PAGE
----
# The Power Rule for Derivatives: What is the Power Rule?

## What is the Power Rule?

In calculus, what is the power rule? The power rule, which is also called the exponent rule, is a rule that tells the derivative of a **power function** of the form {eq}f(x)=ax^n {/eq} for {eq}a, x \in \mathbb{R} {/eq} and {eq}a, n \neq 0 {/eq}. Now, a **power function** is any function of the form above; that is, it is a function of the form of x raised to a fixed power n and multiplied by some coefficient a. Here are some examples of power functions:

- {eq}f(x)=\pi*x^2 {/eq}

- {eq}f(x)=-x^5 {/eq}

- {eq}f(x)=3x^{-1} {/eq}

Notice that the powers of x in these examples can be both positive and negative and that the coefficients can also be both positive and negative.

Here is the graph of {eq}y=x^2 {/eq}. All power functions of positive even power ({eq}x^{2n} {/eq}) will have this general shape:

Similarly, power functions of positive odd power will have the same general shape. Below is the graph of {eq}y=x^3 {/eq} which will show the typical shape of a positive odd-powered power function ({eq}x^{2n+1} {/eq}):

Although power functions can look differently, they will always be of the forms above depending on if they are odd-powered or even-powered power functions.

Now, although power functions can appear differently when graphed, differentiating them involves a simple rule called the **power rule**. This rule will give the derivative for any power function (and later on, any sum of power functions as well as power functions of negative exponent).

The power rule formula for a fundamental power function is:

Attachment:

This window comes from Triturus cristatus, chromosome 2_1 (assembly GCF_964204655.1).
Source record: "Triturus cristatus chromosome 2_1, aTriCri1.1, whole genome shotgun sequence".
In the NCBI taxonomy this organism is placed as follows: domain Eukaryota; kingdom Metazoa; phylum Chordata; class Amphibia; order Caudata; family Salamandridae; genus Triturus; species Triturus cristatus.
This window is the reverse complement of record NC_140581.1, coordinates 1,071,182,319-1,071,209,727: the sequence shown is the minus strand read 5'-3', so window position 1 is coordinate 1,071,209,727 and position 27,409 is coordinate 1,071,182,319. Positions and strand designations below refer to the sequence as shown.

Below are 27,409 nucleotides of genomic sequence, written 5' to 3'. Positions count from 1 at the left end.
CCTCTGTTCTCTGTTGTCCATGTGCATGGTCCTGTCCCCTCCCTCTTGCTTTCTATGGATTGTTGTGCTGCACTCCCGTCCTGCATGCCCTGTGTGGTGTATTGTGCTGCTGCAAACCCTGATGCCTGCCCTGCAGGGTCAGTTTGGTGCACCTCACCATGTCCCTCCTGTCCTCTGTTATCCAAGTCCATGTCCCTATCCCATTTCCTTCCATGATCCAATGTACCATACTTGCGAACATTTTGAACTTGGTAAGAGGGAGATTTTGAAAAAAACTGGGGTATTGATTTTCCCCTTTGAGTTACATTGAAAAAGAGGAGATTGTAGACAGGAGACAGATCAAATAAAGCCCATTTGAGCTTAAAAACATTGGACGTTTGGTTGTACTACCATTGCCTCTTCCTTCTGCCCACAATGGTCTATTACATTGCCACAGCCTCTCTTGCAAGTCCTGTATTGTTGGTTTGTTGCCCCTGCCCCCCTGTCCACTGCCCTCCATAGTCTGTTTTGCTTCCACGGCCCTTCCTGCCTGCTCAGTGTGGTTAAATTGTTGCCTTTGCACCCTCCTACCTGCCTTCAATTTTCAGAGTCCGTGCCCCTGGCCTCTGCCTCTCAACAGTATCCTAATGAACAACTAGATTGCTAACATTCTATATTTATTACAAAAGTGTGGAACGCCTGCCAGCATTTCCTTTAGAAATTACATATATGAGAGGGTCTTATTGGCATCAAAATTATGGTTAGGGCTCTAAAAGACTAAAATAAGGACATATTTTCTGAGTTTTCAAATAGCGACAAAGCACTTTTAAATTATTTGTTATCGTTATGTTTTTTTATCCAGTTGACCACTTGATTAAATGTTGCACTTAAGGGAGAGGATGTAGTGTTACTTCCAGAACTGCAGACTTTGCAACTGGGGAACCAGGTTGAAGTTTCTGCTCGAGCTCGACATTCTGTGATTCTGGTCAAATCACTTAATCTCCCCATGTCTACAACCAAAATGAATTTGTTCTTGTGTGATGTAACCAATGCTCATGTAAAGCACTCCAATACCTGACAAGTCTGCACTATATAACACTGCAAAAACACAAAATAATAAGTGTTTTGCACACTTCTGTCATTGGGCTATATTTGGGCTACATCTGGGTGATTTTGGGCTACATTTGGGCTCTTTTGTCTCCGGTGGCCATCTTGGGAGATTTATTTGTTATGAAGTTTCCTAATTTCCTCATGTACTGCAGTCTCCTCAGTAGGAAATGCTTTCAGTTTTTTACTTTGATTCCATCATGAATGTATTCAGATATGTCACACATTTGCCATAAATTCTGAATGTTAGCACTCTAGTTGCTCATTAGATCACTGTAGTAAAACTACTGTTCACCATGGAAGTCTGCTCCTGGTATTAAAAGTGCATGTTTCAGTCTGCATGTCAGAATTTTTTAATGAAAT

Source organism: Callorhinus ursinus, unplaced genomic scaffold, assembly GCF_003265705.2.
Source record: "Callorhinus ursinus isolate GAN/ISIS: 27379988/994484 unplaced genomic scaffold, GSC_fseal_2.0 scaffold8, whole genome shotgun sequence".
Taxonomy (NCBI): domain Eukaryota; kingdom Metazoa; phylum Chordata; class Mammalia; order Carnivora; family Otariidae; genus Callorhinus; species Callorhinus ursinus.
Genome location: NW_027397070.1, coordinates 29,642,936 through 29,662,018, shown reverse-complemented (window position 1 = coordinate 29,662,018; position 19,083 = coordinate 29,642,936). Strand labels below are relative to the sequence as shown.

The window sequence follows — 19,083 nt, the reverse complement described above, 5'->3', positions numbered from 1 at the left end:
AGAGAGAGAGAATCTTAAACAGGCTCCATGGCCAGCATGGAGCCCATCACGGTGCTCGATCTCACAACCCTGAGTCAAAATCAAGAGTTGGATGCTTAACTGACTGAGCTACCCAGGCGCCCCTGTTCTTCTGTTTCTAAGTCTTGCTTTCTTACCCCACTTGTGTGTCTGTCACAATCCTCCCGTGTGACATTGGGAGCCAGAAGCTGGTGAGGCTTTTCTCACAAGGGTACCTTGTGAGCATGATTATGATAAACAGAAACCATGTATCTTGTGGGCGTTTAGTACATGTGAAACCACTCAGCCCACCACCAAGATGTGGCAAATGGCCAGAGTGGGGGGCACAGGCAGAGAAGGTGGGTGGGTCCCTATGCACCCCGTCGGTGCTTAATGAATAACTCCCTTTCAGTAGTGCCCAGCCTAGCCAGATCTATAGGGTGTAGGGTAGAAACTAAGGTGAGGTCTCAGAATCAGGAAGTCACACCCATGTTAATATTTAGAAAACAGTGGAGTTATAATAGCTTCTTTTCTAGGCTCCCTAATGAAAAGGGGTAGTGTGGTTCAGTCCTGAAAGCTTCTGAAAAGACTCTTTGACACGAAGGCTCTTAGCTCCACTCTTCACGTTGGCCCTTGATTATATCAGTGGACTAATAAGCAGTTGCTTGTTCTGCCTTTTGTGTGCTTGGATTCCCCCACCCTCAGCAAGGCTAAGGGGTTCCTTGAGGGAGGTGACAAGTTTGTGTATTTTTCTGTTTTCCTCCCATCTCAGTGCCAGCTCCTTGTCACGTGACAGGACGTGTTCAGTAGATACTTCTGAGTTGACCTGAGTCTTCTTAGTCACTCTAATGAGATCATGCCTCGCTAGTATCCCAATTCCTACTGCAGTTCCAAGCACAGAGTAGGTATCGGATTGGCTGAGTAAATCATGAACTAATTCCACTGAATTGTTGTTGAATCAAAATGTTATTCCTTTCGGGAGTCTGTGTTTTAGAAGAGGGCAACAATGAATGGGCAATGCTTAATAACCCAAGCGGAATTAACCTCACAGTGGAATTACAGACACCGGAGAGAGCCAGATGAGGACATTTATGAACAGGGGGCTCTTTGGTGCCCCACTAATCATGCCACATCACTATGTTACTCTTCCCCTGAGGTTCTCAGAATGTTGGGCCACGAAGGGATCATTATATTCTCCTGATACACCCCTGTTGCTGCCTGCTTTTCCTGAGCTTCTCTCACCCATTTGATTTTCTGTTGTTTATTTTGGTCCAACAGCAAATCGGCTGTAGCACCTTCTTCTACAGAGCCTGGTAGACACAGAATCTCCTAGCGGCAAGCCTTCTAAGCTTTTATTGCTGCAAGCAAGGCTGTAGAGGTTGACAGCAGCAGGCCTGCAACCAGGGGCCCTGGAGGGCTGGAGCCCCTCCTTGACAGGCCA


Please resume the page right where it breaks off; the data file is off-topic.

- {eq}\frac{d}{dx}x^n=nx^{n-1} {/eq}

Simply put, if given a basic power function of the form {eq}x^n {/eq}, its derivative is given by bringing down the power of x (n) and multiplying it to the function, and then subtracting one from the exponent of x. If the power function has a coefficient, then its derivative will be:

- {eq}\frac{d}{dx}ax^n=nax^{n-1} {/eq}. This is also a form of the
**constant multiple rule**which states that {eq}\frac{d}{dx}(cf(x))=c*\frac{d}{dx}f(x)=cf'(x) {/eq}.

Here is the proof of the power rule for {eq}x^n {/eq}:

#### Proof:

- Start with the limit definition of the derivative: {eq}\frac{d}{dx}f(x)=\lim_{h \rightarrow 0}\frac{f(x+h)-f(x)}{h} {/eq}.

- Now, substitute the power function for f(x): {eq}\lim_{h \rightarrow 0}\frac{(x+h)^n-x^n}{h} {/eq}.

- Now, expand the {eq}(x+h)^n {/eq} term so the limit becomes: {eq}\lim_{h \rightarrow 0}\frac{(x+h)(x+h)...(x+h)-x^n}{h} {/eq}. In this limit, there are n copies of (x+h) being multiplied.

- In this product of n-terms, the leading term will be {eq}x^n {/eq} and the next term following that one will be {eq}nhx^{n-1} {/eq} followed by many terms all containing powers of h.

- Since the limit is subtracting {eq}x^n {/eq}, the limit then becomes: {eq}\lim_{h \rightarrow 0}\frac{nhx^{n-1}+...}{h} {/eq}. In this limit, the ellipsis indicates the terms following the initial term that all contain higher powers of h.

- Dividing all the terms by h gives: {eq}\lim_{h \rightarrow 0}nx^{n-1}+... {/eq}